Even talking through those scenarios, I knew—I had processed that / already thought through: “What am I going to do when I see cocaine? I’m going to walk out,” and that’s what I did. Maybe, I would have been fine had I stayed.
I worked really hard in college—I talk about this in my book: “If you are strong in your principles, and strong in your faith, and you’re rooted in a strong Christian community that stick around you and keep you accountable, I think you can exist in that party culture without losing your mind. You take your own—I talk about I took a six-pack of Fresca® and I drank.
Today, I would take La Croix®; but you take your own non-alcoholic beverages.
I was part of an A Cappella group. I wanted to be part of that community and be there for my friends without engaging in risky behavior. I think it’s possible, but you’ve got to be real certain that you can continue to be a light in the darkness and not let the darkness snuff you out.
Bob: So when that group says: “Okay; we’re done. We’re going partying!” did Hanna go?—
Bob: —and drank Fresca?
Hanna: I did.
Bob: And they were like—was anybody trying to save you?
Hanna: Oh sure. I mean, I tease in my book—there’s a thing called a koozie. If you’re from the south, you know what a koozie is. If you’re not, it’s a thing that wraps around your can or bottle and insulates it.
Bob: —and can protect the identity of the beverage.
Hanna: Yes! I used that, not because I was afraid of—it’s not that I wanted people to think I was drinking—just took some of the peer pressure down.
Obviously, if they looked closely, they knew it was a Fresca. It wasn’t a Budweiser® or whatever everyone else was drinking around me, but it took some of the pressure off. For the most part, if you’re going around—and you’re with good friends that know what you stand for—they usually kind of let go, after a while, and: “Oh, that’s just Hanna. You know, she…” They know you’re going to be the one taking care of them.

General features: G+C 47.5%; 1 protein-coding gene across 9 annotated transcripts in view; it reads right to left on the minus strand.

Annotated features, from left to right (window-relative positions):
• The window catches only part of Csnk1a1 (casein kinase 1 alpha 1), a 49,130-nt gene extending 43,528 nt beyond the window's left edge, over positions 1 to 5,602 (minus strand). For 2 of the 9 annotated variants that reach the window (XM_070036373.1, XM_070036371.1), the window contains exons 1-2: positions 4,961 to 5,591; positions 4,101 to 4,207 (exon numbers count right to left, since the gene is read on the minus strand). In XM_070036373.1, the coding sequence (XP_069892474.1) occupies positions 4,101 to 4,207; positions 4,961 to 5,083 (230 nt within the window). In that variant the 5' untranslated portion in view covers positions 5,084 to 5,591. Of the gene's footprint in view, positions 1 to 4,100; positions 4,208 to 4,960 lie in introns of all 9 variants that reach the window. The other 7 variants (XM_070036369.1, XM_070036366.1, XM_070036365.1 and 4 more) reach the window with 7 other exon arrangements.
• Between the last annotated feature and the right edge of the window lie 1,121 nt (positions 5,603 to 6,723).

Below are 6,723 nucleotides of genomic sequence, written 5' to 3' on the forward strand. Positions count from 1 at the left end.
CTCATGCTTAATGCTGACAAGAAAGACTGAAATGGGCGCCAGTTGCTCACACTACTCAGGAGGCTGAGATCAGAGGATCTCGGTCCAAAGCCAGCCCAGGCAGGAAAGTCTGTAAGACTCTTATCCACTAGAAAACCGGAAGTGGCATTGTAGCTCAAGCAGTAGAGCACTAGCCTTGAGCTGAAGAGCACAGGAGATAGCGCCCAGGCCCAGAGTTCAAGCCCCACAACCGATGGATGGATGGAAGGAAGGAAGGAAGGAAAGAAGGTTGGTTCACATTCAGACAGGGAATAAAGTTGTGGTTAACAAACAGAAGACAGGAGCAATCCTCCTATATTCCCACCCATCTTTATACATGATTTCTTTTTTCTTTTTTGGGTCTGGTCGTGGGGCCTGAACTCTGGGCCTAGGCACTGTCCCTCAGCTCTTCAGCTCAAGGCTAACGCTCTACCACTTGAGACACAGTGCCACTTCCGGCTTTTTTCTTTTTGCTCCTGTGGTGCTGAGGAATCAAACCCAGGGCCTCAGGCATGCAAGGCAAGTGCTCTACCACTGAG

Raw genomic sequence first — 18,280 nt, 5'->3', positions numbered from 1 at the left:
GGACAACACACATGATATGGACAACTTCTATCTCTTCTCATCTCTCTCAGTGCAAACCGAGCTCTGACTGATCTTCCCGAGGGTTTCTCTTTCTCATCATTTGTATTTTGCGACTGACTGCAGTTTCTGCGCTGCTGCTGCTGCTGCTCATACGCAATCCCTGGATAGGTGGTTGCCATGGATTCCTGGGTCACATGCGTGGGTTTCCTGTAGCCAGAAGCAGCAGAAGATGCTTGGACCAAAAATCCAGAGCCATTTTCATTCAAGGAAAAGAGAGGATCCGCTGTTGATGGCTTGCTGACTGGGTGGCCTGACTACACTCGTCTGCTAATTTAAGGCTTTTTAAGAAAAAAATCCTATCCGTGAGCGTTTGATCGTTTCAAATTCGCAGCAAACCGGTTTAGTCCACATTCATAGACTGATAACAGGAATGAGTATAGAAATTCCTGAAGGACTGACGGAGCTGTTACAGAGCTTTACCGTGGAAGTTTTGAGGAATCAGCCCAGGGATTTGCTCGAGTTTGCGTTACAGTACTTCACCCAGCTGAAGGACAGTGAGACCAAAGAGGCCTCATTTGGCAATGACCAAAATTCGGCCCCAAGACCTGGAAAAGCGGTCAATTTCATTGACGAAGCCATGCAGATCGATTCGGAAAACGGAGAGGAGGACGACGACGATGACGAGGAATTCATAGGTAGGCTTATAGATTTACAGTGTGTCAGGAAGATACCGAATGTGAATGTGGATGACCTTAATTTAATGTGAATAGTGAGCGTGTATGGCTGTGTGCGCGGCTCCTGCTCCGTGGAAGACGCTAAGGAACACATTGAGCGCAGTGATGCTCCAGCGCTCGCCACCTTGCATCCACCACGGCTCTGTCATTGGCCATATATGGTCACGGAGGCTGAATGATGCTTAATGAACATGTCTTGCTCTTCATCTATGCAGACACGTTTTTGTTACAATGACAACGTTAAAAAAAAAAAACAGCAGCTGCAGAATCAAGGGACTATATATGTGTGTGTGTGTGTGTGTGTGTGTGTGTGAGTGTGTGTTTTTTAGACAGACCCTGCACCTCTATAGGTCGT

How many girls did I walk home and make sure that they were safe?—did I care for when they got sick? I mean—and that’s another thing you’ve got to decide: “Do you want to be the mom?” Maybe you don’t; and so maybe you don’t even engage in that area of the social world, but I wanted to.
Bob: Did you ever have a night, where you said: “You know what? Forget all of this. I’m just going to party like everybody else parties”?
Hanna: So, once I was 21, I would drink occasionally—I talk about this in my book. I had a rule—I would set my number: “Okay; you can have a beer—one beer at this party.”
Bob: As long as you don’t set your number at eight.
Hanna: Right, right, right. I set my number, but I talk about it in the book, too; there were nights I didn’t set a number. Did I ever make some crazy, horrible, life-altering mistake or consequence? No; I’m grateful—I think, by God’s grace, He protected me and took care of me. I truly never made any kind of dumb decision based on drinking too much, but I still always regretted it the next morning: (A) I woke up feeling bad/just sick and (B) I knew I wasn’t pleasing to the Lord. I really did care about that, as a college student—I wanted to honor God / I wanted to please Him. But, yes, sometimes the whims of your friends, and not having a plan and sticking to it, gets the best of you.
Bob: Curiosity, where somebody says, “Just try a hit off of this,”—was that tempting to you?
Hanna: Drugs—it was not. I don’t know if that is part of my upbringing. My dad’s story—he would say he tried every drug except needles; he did everything.
I knew that was a huge part of his story. He came to Christ during the middle of a bad trip—he was suicidal, on drugs. I mean, nothing but the Holy Spirit came over him to say, “You need to not kill yourself, and you need to turn your life around.” When he came out from that drug experience—that was it for him. He decided to run after the Lord with everything he had. I think knowing that part of my dad’s story—drugs weren’t appealing to me. I had heard how it unfolded in his life and that seemed good enough to me.